MANILA, Sept 14 (Mabuhay) — A survey by OCTA Research shows that a big chunk of the Filipino population will continue to wear face masks even if the spread of coronavirus disease 2019 (Covid-19) will be controlled.

OCTA Research fellow Ranjit Rye presented the recent survey of the group following the issuance of Malacañang Palace on the voluntary wearing of face masks in outdoor settings.

(MNS photo)

“(This is) also probably the reason why very few reactions from the people against the new policy of the President, is because 30 percent of the adult population will continue to wear masks six months after Covid-19 is declared controlled,” Rye said during the Pandesal Forum Tuesday.

Twenty-eight percent of the respondents said they will continue wearing face masks a year after Covid-19 is declared controlled, 16 percent said they will continue it even after two years, and 18 percent said they will continue wearing face masks five years after the coronavirus is deemed controlled.

“These are huge numbers. There seems to be a consensus among adult Filipinos that masks are important and we don’t need to encourage them. They will wear masks because of their belief that it is for their own safety,” Rye added.

He said the survey result jives well with the new policy of President Ferdinand “Bongbong” Marcos Jr. on outdoor masking.

“We don’t need to mandate it. People will wear it and the big chunk of the population will continue to wear it even after Covid is declared gone,” he said.

Developmental delays on children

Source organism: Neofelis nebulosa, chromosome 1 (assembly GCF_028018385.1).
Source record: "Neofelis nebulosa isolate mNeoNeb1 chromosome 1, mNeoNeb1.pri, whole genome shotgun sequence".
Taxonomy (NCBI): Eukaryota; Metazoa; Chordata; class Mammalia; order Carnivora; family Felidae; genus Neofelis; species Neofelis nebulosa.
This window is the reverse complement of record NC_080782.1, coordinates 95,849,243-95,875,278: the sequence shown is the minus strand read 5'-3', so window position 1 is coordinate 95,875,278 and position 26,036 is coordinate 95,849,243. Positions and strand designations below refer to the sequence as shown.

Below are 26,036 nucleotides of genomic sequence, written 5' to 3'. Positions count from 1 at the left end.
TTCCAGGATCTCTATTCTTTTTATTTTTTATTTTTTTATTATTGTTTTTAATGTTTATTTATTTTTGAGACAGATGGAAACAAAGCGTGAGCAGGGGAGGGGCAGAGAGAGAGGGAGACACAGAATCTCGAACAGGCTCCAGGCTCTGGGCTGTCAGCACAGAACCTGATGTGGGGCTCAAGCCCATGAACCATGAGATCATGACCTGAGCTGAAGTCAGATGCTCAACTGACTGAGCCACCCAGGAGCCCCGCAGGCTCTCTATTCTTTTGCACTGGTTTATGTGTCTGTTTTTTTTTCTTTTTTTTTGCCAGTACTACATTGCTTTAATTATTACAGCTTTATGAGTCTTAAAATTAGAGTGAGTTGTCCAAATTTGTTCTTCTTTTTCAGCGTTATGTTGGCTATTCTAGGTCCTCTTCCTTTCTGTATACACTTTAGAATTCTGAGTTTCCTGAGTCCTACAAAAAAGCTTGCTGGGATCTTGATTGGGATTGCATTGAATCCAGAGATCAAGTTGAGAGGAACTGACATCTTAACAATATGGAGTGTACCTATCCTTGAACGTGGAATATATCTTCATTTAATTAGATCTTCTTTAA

In the same virtual forum, OCTA Research fellow Fr. Nicanor Austriaco cited the recent findings of Dr. Leana Wen — CNN medical analyst, physician, and professor at the George Washington University Milken Institute School of Public Health in the United States — that masking has an effect on the development of children.

Austriaco said Wen discovered that her four-year-old son had developmental delays, specifically language development, because of masking more than two years being in a pandemic.

He said that even when students have returned physically to school, the interaction can be considered as “mask-to-mask” rather than “face-to-face” classes as children still have to wear face masks.

Austriaco said the country should move to the normal face-to-face classes, without the masks, the soonest time possible to prevent developmental delays among the young population.

“I urged that the entire country is vaccinated and boosted as soon as possible. If not possible, because they do not want to, then we should remove the masks and allow them to live as adults with consequences of their choices in order to protect their children,” he said. (MNS)